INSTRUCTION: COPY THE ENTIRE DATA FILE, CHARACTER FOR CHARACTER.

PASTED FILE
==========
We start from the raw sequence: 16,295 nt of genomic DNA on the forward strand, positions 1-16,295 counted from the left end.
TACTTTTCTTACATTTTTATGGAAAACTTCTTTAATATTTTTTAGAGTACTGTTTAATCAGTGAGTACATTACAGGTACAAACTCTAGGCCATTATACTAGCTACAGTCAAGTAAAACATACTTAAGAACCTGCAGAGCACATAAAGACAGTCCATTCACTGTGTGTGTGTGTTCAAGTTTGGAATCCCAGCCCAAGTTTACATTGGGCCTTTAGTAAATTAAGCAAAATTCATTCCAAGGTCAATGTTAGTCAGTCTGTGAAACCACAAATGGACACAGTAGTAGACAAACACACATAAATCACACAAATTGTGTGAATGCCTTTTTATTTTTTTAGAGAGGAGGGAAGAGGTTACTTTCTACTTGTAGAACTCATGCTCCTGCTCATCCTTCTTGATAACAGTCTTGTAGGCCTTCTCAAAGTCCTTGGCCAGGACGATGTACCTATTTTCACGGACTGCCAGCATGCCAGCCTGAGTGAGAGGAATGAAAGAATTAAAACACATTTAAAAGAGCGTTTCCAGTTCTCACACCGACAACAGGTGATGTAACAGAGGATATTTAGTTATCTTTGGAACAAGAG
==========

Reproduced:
We start from the raw sequence: 16,295 nt of genomic DNA on the forward strand, positions 1-16,295 counted from the left end.
TACTTTTCTTACATTTTTATGGAAAACTTCTTTAATATTTTTTAGAGTACTGTTTAATCAGTGAGTACATTACAGGTACAAACTCTAGGCCATTATACTAGCTACAGTCAAGTAAAACATACTTAAGAACCTGCAGAGCACATAAAGACAGTCCATTCACTGTGTGTGTGTGTTCAAGTTTGGAATCCCAGCCCAAGTTTACATTGGGCCTTTAGTAAATTAAGCAAAATTCATTCCAAGGTCAATGTTAGTCAGTCTGTGAAACCACAAATGGACACAGTAGTAGACAAACACACATAAATCACACAAATTGTGTGAATGCCTTTTTATTTTTTTAGAGAGGAGGGAAGAGGTTACTTTCTACTTGTAGAACTCATGCTCCTGCTCATCCTTCTTGATAACAGTCTTGTAGGCCTTCTCAAAGTCCTTGGCCAGGACGATGTACCTATTTTCACGGACTGCCAGCATGCCAGCCTGAGTGAGAGGAATGAAAGAATTAAAACACATTTAAAAGAGCGTTTCCAGTTCTCACACCGACAACAGGTGATGTAACAGAGGATATTTAGTTATCTTTGGAACAAGAG